MILWAUKEE (WITI) -- For generations baseball has brought fathers and sons together. And this year, Jacob Landis is connecting with his father in a unique way.
On April 3rd, Landis left his Annapolis, Maryland home on his bicycle, headed for Washington, D.C. to take in a Washington Nationals game.
This summer, he plans to ride his bike to all 30 Major League ball parks!
"I kind of like checking out each ball park. They're all so different," Landis said.
Stop #14 of 30 was in Milwaukee at Miller Park while the Dodgers were in town.
"I'm kind of looking forward to seeing Zach Greinke pitch for the Dodgers, just because he's a good pitcher. I've never seen him pitch before," Landis said.
When Landis arrived at Miller Park, there were a number of people greeting him, including Erik Pintar of Wauwatosa. But the meeting meant more to them than taking pictures while on the field, or enjoying the sights and sounds of batting practice close up.
"I was born with 80 to 90 decibel hearing loss. I wore hearing aides my whole life," Pintar said.
Both Landis and Pintar used to wear hearing aides. However, they didn't work well enough for either of them to hear.
Now, they both have cochlear implants, enabling them to hear the crack of the bat, among other things.
"I've been so blessed to have a cochlear implant. Just every day conversation, things like most people take for granted, being able to talk in a noisy room or being able to go out to a restaurant with friends. Things like that are only really possible for me because of the cochlear implant," Pintar said.
Nine-year-old Dylan Boehler has also gone from hearing aides to cochlear implants and was also able to meet Landis for the first time at the Brewers game.
"It was the first time I've ever seen him and I thought that was really cool," Boehler said.
"It's huge, huge what he's doing," Dylan's mother, Amy said.
Landis is riding across the country and back -- 10,500 miles in all, raising money to make cochlear implants affordable for those who qualify for them but cannot afford them.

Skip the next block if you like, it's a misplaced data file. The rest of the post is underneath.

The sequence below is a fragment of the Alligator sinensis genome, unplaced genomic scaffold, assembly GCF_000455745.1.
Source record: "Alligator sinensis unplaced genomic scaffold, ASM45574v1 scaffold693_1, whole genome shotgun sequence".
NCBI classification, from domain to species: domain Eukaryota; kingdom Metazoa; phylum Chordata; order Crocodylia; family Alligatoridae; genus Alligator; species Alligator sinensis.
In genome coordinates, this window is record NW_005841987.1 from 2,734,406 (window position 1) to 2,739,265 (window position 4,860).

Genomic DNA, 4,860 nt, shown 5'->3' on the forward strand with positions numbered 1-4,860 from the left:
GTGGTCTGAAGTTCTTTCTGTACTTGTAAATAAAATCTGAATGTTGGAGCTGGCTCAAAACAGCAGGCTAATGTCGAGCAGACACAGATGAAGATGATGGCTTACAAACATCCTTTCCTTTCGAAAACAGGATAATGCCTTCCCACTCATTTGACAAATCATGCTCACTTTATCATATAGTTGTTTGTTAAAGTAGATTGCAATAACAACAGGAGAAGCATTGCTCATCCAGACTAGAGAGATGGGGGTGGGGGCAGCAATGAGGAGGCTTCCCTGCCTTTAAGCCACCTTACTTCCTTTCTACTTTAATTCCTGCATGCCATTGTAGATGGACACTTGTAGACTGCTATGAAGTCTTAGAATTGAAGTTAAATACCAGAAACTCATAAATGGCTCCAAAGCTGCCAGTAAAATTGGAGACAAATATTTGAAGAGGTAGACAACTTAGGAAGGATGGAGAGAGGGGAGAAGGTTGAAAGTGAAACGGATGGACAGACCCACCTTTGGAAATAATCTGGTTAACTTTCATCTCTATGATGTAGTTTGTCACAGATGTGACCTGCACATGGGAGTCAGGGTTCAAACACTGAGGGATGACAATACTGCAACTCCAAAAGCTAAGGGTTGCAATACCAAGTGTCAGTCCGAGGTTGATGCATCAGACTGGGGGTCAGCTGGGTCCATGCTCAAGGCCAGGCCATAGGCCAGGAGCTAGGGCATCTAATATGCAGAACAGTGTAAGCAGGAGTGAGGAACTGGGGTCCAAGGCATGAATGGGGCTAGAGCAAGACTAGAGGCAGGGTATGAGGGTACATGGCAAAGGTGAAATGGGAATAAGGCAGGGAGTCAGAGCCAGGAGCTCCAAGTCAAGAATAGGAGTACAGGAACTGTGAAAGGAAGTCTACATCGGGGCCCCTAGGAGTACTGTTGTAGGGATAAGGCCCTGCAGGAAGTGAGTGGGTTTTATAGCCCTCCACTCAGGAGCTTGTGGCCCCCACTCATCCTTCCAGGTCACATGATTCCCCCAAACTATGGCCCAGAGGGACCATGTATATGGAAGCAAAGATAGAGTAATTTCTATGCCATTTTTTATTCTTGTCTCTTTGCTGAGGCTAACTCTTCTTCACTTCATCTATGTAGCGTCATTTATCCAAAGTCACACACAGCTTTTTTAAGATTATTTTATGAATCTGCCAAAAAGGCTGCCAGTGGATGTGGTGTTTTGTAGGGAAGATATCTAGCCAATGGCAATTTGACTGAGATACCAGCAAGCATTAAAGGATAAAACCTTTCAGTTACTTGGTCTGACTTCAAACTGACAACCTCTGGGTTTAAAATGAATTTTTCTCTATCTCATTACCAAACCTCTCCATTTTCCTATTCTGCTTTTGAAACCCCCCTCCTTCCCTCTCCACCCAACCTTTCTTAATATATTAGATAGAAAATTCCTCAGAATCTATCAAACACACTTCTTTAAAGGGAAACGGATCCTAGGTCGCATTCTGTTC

"We want to get up to a million dollars," Landis said.
"We're trying to help him get there. Cochlear implant surgeries are expensive," Boehler said.
"I wanted to raise money for him so he could help other people more," Dylan Boehler said.
"It made me proud because he did it on his own. He went door-to-door. He went to school. He went to everybody he knows. And he made phone calls to family out of state," Boehler said.
Dylan's effort raised $650.23.
"It makes people feel like they're part of the ride too," Landis said.
"Some families can have funding sources that are readily available and willing to provide this type of device to their children. Other families don't have that," Amy Lalios said.
Lalios is a verbal therapist at the Center for Communication Hearing and Deafness. Landis visited the day after the game to meet children with hearing loss and their parents.
"I don't know of anyone else that's riding a bike across the country and having the ability to interact with personally with a lot of young people and just individuals across the country. I think it's an amazing thing and it's very inspiring," Boehler said.
"One of the biggest reasons I'm doing this ride, I'm making my father proud of me you know. It's becoming a big part of it," Landis said.
In the fourth grade, Landis was struggling in school.
"I would just take my hearing aides out and hide them in my desk. The teacher wasn't really trained to notice that type of thing," Landis said.
Landis' father stepped in, and fought for him and his ability to learn.
"He was furious with the Board of Education for allowing that to happen. Legally he couldn't get me out of the school system. But then we got the cochlear implant and I went to a different school district," Landis said.
Landis left Milwaukee on a gray, cool day, but he is bringing warmth to the hearts of those he's riding for each stadium and mile along the way.
"I still have a long way to go," Landis said.
CLICK HERE for additional information on "Jacob's Ride."
CLICK HERE for additional information on the Wisconsin Center for Communication, Hearing and Deafness.